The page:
Monday, September 26, 2011

Leap of Faith by Queen Noor

  I remember thinking, when this book was first published, that it might be an interesting read. Lisa Halaby's story seems a lot like that of Princess Grace of Monaco, an American who married into royalty. Her father was an airline executive with strong Middle Eastern family ties, and when she was accompanying him on a visit to Jordan, she caught the eye of the recently widowed King Hussein, and he began to court her. She seemed a little clueless about the whole thing, believing that he was merely being nice to her for her father's sake, perhaps, and spending much of his free time showing her around the country, but eventually he made his feelings known and they were wed.

She certainly provided somewhat of a cross-cultural bridge between the West and Jordan, and has some interesting perspectives on the conflicts in the region. Hussein, according to her account, was always trying to bring peace to the region, often acting as a go-between for warring nations, and who seemed to always maintain strong friendships with his fellow rulers, even when they sometimes turned on him. She also brought a great deal of improvement to the situation of women in Jordan, though it seemed sometimes in the novel that her perception of the value of women in Muslim culture was far more favorable than what we've seen in the media in this country.

"I admired Islam's emphasis on a believer's direct relationship with God, the fundamental equality of the rights of all men and women..."

Certainly the western-educated rulers of the area treated their wives and daughters well, but I suspect that down in the real world where the lower and middle class live, things were far more dire.

An interesting passage revealed to me something I hadn't known before about the lands around Palestine, and the origin of the refugees.
"In 1901 the well-funded World Zionist Organization, set up in Basel, established the Jewish National Fund, which immediately began buying up large tracts of land in Arab Palestine, mostly from absentee landlords in Syria and Lebanon. I would meet Palestinians in Jordan who had farmed for many years in Palestine, only to be evicted from their land and their homes. And so the pattern of Palestinian displacement began."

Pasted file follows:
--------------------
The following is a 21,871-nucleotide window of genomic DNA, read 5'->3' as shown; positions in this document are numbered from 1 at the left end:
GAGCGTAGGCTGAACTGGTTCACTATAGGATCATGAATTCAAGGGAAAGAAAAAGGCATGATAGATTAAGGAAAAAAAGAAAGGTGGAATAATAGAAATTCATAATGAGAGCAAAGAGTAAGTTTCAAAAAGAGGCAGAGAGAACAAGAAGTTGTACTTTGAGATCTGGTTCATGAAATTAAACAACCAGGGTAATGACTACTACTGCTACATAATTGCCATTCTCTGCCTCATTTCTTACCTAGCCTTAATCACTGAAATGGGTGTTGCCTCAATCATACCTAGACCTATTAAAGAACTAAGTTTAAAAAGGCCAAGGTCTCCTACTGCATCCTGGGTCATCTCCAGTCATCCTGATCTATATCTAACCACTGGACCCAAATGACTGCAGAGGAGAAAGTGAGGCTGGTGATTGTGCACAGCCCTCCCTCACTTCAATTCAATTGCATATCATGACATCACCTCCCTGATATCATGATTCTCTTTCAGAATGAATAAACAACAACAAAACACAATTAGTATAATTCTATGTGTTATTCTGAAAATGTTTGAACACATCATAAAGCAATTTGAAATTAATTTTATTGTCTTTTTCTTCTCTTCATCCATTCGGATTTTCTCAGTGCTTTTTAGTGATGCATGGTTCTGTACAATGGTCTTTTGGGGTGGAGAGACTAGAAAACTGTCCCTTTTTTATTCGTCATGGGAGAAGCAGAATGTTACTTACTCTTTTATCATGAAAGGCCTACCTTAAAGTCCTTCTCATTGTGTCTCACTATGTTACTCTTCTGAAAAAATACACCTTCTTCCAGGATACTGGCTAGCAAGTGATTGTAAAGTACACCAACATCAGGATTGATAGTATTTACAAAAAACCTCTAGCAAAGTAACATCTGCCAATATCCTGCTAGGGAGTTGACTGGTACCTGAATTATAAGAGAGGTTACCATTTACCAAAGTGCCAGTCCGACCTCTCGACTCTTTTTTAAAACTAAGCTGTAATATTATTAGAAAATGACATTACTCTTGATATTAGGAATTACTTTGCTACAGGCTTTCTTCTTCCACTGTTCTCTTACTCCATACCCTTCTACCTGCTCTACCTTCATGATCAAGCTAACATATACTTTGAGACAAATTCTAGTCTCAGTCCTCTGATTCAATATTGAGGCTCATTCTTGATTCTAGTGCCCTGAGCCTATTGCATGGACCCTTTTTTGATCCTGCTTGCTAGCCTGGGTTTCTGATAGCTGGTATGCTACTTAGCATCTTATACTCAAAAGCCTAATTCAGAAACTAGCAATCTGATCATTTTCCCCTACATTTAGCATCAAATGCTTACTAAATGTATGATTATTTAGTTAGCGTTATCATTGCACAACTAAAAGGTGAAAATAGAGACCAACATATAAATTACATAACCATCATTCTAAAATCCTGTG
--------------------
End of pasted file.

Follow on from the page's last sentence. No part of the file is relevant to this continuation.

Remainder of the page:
Queen Noor (and I'm certain most Arabs) see this as some sort of horrible injustice, but I fail to see what was wrong with this practice. If I were to buy a piece of property with tenants, and wished to live there myself, I'd evict them without any qualms. What's wrong with that?

Heh. One little amusing anecdote from Hussein's courtship.

"Sometimes Hussein would sing to me. Though I was not as drawn to Abba as he was, to say the least, I was quite charmed when he would croon, 'Take a Chance on Me.' My heart was melting."

I just can't quite picture it.

On the war between Iran and Iraq:

"It had begun as a border dispute and a preemptive effort by Saddam Hussein to prevent the new Revolutionary Republic of Iran from exporting their revolution into the region. It had escalated into a bloody war that would last eight years, claim more than a million lives, and bring the economies of both countries to a standstill...Most leaders in the Arab world and the West saw the war as essential to stopping Khomenei from exporting his brand of revolutionary, politicized Islam to other countries, which was why Saddam was supported by so many in the international community."

In agreement with something I have long felt to be a problem:

"For all its considerable merits and inspirational principles, the American system is based upon a continuous uninterrupted process of election campaigns, stretching out year after year. Lost in the perpetual scramble is any long-term vision capable of addressing the complex tangle of causes at the root of human suffering, especially in the Middle East."

She nails it. Our constantly changing leadership is unable to be consistent in pursuit of any foreign policy - especially Middle Eastern peace.

Regarding the invasion of Kuwait that sparked the first Gulf War:

"My  husband...told them (the British and Americans)...emphatically, 'you must encourage the Kuwaitis to sit down with the Iraqis and Saudis to resolve the border problems, and the oil overproduction, and any other problems that require negotiation.' He knew that the issues at hand were not just fabrications by Iraq, but legitimate problems...Inexplicably, neither the American President nor the British ambassador seemed particularly interested."

We didn't really get interested until Saddam's forces invaded Kuwait. What's that about 'an ounce of prevention?'

This book was an interesting read from a person with a novel perspective on Jordan, the Middle East, and international relations.

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